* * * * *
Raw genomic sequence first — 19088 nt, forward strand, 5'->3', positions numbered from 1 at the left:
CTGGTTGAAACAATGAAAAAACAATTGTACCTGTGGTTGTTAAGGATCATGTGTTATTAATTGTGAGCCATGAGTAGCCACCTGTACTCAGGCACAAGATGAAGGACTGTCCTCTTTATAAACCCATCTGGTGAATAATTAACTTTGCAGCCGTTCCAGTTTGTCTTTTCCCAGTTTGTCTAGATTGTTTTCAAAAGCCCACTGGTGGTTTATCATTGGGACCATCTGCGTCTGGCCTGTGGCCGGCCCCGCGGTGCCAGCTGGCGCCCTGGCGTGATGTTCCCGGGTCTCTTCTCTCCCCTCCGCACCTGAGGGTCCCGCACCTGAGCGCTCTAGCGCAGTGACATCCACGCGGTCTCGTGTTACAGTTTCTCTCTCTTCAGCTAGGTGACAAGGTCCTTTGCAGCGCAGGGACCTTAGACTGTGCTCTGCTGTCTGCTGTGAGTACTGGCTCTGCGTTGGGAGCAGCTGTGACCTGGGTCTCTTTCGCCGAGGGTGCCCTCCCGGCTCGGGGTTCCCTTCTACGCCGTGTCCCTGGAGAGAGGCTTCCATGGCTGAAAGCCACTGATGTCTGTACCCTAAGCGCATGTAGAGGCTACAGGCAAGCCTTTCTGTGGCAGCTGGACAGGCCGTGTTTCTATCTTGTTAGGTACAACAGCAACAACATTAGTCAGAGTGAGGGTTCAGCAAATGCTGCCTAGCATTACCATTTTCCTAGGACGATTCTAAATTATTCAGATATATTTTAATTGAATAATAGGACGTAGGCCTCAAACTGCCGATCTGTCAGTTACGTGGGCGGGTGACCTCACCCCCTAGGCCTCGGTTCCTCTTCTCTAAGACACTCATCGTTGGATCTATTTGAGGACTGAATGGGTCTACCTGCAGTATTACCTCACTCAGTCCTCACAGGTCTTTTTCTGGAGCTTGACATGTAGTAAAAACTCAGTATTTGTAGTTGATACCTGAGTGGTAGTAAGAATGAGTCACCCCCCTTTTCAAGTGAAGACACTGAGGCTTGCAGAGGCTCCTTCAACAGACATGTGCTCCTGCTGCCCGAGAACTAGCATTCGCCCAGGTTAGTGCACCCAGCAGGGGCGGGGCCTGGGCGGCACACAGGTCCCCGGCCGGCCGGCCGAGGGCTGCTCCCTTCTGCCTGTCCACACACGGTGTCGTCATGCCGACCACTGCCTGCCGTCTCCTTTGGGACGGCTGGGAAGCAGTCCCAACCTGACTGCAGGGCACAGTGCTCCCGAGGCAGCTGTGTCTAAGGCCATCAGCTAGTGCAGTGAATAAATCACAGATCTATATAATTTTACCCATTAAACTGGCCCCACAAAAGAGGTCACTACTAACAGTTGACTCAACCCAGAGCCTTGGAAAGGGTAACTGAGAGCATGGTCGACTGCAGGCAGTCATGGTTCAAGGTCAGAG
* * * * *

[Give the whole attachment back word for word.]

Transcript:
Raw genomic sequence first — 19088 nt, forward strand, 5'->3', positions numbered from 1 at the left:
CTGGTTGAAACAATGAAAAAACAATTGTACCTGTGGTTGTTAAGGATCATGTGTTATTAATTGTGAGCCATGAGTAGCCACCTGTACTCAGGCACAAGATGAAGGACTGTCCTCTTTATAAACCCATCTGGTGAATAATTAACTTTGCAGCCGTTCCAGTTTGTCTTTTCCCAGTTTGTCTAGATTGTTTTCAAAAGCCCACTGGTGGTTTATCATTGGGACCATCTGCGTCTGGCCTGTGGCCGGCCCCGCGGTGCCAGCTGGCGCCCTGGCGTGATGTTCCCGGGTCTCTTCTCTCCCCTCCGCACCTGAGGGTCCCGCACCTGAGCGCTCTAGCGCAGTGACATCCACGCGGTCTCGTGTTACAGTTTCTCTCTCTTCAGCTAGGTGACAAGGTCCTTTGCAGCGCAGGGACCTTAGACTGTGCTCTGCTGTCTGCTGTGAGTACTGGCTCTGCGTTGGGAGCAGCTGTGACCTGGGTCTCTTTCGCCGAGGGTGCCCTCCCGGCTCGGGGTTCCCTTCTACGCCGTGTCCCTGGAGAGAGGCTTCCATGGCTGAAAGCCACTGATGTCTGTACCCTAAGCGCATGTAGAGGCTACAGGCAAGCCTTTCTGTGGCAGCTGGACAGGCCGTGTTTCTATCTTGTTAGGTACAACAGCAACAACATTAGTCAGAGTGAGGGTTCAGCAAATGCTGCCTAGCATTACCATTTTCCTAGGACGATTCTAAATTATTCAGATATATTTTAATTGAATAATAGGACGTAGGCCTCAAACTGCCGATCTGTCAGTTACGTGGGCGGGTGACCTCACCCCCTAGGCCTCGGTTCCTCTTCTCTAAGACACTCATCGTTGGATCTATTTGAGGACTGAATGGGTCTACCTGCAGTATTACCTCACTCAGTCCTCACAGGTCTTTTTCTGGAGCTTGACATGTAGTAAAAACTCAGTATTTGTAGTTGATACCTGAGTGGTAGTAAGAATGAGTCACCCCCCTTTTCAAGTGAAGACACTGAGGCTTGCAGAGGCTCCTTCAACAGACATGTGCTCCTGCTGCCCGAGAACTAGCATTCGCCCAGGTTAGTGCACCCAGCAGGGGCGGGGCCTGGGCGGCACACAGGTCCCCGGCCGGCCGGCCGAGGGCTGCTCCCTTCTGCCTGTCCACACACGGTGTCGTCATGCCGACCACTGCCTGCCGTCTCCTTTGGGACGGCTGGGAAGCAGTCCCAACCTGACTGCAGGGCACAGTGCTCCCGAGGCAGCTGTGTCTAAGGCCATCAGCTAGTGCAGTGAATAAATCACAGATCTATATAATTTTACCCATTAAACTGGCCCCACAAAAGAGGTCACTACTAACAGTTGACTCAACCCAGAGCCTTGGAAAGGGTAACTGAGAGCATGGTCGACTGCAGGCAGTCATGGTTCAAGGTCAGAG